Arachnophobia, that dreaded fear of the eight-legged creeps will now be a thing of the past, thanks to a new therapy developed by a team of scientists from the University of Amsterdam. Spider exposure therapy cures arachnophobia and the whole process takes, according to the doctors, less than 2 minutes.
According to epidemiological facts, arachnophobia is capable of affecting approximately 6 percent of Earth’s population. A little trivia regarding this psychological issue. People suffering from arachnophobia tend to feel very uneasy when they are in the presence of spiders, regardless if they are harmless or venomous. Seeing also signs associated with spiders such as spiders webs or any visual representation that resembles a spider could trigger this fear in a person. In most cases of arachnophobia, patients tend to keep their distance when they encounter a spider or a spider’s web.
Of course, there are some instances, where people would display some intense symptoms such as screaming, crying or even jumping from a running car. In others, the simple presence of a spider could trigger a panic attack which manifests itself through excessive sweating, breathing problems and even heart palpitations.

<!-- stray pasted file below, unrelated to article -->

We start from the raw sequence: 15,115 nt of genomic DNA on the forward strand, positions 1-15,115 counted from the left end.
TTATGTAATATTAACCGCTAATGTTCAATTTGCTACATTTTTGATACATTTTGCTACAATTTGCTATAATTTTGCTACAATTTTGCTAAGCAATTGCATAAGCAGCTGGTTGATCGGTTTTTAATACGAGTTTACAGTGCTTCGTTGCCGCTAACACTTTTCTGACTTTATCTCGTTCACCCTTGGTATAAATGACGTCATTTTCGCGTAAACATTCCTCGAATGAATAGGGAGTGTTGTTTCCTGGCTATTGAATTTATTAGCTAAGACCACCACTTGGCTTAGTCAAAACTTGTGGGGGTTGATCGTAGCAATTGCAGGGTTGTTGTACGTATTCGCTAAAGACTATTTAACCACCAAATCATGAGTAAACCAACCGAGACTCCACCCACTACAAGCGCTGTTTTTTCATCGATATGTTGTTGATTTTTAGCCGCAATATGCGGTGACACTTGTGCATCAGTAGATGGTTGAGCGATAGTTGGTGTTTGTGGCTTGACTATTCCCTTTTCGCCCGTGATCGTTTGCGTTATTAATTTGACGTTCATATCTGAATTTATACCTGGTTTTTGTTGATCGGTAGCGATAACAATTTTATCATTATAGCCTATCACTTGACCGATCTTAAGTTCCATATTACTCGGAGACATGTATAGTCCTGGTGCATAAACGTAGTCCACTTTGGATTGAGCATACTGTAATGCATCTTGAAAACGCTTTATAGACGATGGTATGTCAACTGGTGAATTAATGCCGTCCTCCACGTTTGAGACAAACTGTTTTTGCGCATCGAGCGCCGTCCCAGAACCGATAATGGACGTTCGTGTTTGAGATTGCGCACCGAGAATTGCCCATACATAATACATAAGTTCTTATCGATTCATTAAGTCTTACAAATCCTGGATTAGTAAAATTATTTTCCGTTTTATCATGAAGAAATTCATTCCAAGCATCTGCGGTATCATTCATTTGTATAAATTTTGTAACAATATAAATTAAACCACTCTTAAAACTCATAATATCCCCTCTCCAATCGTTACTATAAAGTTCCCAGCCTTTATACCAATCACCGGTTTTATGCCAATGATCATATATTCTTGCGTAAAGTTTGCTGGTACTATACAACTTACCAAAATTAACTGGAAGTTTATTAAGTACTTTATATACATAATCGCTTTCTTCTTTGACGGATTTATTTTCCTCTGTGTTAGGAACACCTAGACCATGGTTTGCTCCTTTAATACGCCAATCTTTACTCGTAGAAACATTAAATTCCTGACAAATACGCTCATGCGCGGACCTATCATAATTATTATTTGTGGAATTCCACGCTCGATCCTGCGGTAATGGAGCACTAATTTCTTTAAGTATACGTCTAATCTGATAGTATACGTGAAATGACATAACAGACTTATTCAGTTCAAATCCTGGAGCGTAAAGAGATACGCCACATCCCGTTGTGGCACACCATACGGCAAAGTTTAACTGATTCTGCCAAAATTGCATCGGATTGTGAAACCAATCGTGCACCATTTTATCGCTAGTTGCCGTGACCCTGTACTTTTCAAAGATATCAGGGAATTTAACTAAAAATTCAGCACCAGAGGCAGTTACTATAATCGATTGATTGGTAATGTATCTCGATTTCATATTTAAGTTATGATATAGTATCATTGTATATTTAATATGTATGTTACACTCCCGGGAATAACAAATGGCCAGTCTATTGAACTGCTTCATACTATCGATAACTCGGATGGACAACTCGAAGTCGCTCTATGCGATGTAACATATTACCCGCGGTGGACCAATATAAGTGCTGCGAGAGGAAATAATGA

But the researchers from the University of Amsterdam have proved that spider exposure therapy can cure arachnophobia. The method is simple enough and it has shown remarkable results when tested out on animals. According to their statements, the founding principle of this therapy is not entirely new. The concept behind the novel therapy was discovered over 15 years ago by doctor Joseph LeDoux.
Following LeDoux’s findings, it seems that a core memory could be altered in such a way as to strengthen or weaken it. Using this technique, the researchers have seen some improvements when it came to lessening the fear of spider in some individuals. But the technique alone is not enough in order to cure an individual of his fears.
And so, the doctors have decided that the best course of treatment, in this case, is a combination of behavioral therapy, which entails the brief exposure of individual to certain spider species, and pharmacological compounds. Initial results have proved that by using propanolol, a beta blocker, mainly used for treating symptoms associated with high blood pressure, just at the right moment the doctor is actually capable of inducing a state very similar to amnesia, which literally blocks the fear associated with that memory.
Unfortunately, this approach is more or less theoretical because it has been tested only on lab animals. But it would seem that London Zoo had marvelous results in curing arachnophobia with mass hypnosis.